Thirteen lactic acid bacteria found in the honey stomach of bees have shown promising results in a series of studies. The group of bacteria counteracted antibiotic-resistant MRSA in lab experiments. The bacteria, mixed into honey, has healed horses with persistent wounds. The formula has previously been shown to protect against bee colony collapse.
Raw honey has been used against infections for millennia, before honey — as we now know it — was manufactured and sold in stores. So what is the key to its’ antimicrobial properties? Researchers at Lund University in Sweden have identified a unique group of 13 lactic acid bacteria found in fresh honey, from the honey stomach of bees. The bacteria produce a myriad of active antimicrobial compounds.
These lactic acid bacteria have now been tested on severe human wound pathogens such as methicillin-resistant Staphylococcus aureus (MRSA), Pseudomonas aeruginosa and vancomycin-resistant Enterococcus (VRE), among others. When the lactic acid bacteria were applied to the pathogens in the laboratory, it counteracted all of them.
While the effect on human bacteria has only been tested in a lab environment thus far, the lactic acid bacteria has been applied directly to horses with persistent wounds. The LAB was mixed with honey and applied to ten horses; where the owners had tried several other methods to no avail. All of the horses’ wounds were healed by the mixture.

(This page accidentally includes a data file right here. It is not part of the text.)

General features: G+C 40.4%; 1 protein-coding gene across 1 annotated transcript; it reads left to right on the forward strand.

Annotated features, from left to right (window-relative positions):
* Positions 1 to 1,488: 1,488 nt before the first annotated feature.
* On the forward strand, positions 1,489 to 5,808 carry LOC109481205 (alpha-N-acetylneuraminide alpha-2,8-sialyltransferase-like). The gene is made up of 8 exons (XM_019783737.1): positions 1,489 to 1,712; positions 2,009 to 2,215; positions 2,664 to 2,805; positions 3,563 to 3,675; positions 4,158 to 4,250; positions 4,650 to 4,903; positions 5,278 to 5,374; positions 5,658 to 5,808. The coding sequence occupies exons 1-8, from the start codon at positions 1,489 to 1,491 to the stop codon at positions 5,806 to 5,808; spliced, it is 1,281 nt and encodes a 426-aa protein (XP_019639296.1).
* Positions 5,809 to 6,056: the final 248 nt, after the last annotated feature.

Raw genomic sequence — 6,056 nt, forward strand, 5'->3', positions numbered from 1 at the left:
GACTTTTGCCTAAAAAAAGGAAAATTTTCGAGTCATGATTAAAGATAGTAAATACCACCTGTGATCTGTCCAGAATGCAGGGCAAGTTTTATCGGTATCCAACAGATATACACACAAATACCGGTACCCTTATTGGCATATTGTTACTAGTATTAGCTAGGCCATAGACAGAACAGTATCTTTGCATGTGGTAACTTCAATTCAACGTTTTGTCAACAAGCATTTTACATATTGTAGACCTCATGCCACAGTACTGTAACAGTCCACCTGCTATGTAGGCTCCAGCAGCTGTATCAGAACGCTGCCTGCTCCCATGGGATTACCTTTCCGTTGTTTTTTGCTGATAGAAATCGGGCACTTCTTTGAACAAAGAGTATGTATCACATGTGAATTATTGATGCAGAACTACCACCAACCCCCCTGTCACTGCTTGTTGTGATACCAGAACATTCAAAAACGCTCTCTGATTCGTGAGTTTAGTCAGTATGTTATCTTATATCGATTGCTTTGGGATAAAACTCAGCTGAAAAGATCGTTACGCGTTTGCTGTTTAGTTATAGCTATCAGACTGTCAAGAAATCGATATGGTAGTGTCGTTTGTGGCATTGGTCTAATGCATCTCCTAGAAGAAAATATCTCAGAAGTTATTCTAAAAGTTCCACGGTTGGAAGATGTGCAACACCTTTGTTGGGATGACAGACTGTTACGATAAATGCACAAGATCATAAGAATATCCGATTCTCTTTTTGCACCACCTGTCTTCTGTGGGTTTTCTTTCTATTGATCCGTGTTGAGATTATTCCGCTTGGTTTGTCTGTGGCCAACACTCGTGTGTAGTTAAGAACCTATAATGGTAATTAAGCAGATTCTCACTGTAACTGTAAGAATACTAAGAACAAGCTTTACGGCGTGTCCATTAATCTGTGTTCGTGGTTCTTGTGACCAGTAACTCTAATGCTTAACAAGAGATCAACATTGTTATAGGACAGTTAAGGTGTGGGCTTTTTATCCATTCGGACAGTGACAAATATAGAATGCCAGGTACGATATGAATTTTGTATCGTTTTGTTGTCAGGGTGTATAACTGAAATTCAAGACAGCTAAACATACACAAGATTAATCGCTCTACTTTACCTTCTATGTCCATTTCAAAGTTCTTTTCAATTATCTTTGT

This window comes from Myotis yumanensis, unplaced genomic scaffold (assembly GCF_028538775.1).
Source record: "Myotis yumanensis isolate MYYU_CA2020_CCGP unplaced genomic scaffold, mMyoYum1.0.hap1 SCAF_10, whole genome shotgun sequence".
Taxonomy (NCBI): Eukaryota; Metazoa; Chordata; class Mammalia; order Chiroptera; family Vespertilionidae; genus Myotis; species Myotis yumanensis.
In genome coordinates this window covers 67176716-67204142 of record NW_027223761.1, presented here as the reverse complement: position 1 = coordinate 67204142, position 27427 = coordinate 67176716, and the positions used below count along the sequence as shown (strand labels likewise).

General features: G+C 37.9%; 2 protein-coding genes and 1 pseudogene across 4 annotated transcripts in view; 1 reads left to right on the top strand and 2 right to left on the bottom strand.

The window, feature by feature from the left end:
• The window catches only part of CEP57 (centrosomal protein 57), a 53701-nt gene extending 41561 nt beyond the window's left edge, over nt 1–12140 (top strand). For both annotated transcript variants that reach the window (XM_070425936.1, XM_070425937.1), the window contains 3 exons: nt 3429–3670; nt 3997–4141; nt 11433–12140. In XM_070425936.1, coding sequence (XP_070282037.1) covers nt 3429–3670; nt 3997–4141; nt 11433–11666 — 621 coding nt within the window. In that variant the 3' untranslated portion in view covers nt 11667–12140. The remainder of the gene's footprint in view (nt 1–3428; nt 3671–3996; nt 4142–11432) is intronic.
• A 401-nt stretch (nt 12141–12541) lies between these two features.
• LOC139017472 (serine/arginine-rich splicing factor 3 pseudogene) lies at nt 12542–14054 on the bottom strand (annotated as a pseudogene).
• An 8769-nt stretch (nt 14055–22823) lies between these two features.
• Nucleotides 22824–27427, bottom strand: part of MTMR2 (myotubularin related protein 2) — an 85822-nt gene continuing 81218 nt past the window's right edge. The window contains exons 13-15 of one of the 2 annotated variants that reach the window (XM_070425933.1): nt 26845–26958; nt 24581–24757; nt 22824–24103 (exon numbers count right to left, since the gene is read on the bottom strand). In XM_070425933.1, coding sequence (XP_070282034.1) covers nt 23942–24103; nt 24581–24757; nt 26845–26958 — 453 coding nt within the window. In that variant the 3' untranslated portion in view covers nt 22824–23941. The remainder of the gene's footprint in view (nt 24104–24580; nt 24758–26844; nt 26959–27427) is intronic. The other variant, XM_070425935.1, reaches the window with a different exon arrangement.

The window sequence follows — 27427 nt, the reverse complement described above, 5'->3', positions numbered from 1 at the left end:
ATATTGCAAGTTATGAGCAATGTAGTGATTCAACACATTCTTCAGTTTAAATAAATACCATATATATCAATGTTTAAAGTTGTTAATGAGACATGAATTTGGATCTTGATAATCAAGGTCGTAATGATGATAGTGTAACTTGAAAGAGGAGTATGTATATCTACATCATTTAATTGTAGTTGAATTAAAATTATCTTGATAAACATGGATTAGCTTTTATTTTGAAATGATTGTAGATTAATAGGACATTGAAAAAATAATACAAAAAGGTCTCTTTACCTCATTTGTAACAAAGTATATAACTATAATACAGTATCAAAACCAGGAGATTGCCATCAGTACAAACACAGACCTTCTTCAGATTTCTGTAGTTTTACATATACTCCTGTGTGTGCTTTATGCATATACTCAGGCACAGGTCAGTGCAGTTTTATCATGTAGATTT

The researchers believe the secret to the strong results lie in the broad spectrum of active substances involved.
“Antibiotics are mostly one active substance, effective against only a narrow spectrum of bacteria. When used alive, these 13 lactic acid bacteria produce the right kind of antimicrobial compounds as needed, depending on the threat. It seems to have worked well for millions of years of protecting bees’ health and honey against other harmful microorganisms. However, since store-bought honey doesn’t contain the living lactic acid bacteria, many of its unique properties have been lost in recent times,” explains Tobias Olofsson.
The next step is further studies to investigate wider clinical use against topical human infections as well as on animals.
The findings have implications for developing countries, where fresh honey is easily available, but also for Western countries where antibiotic resistance is seriously increasing.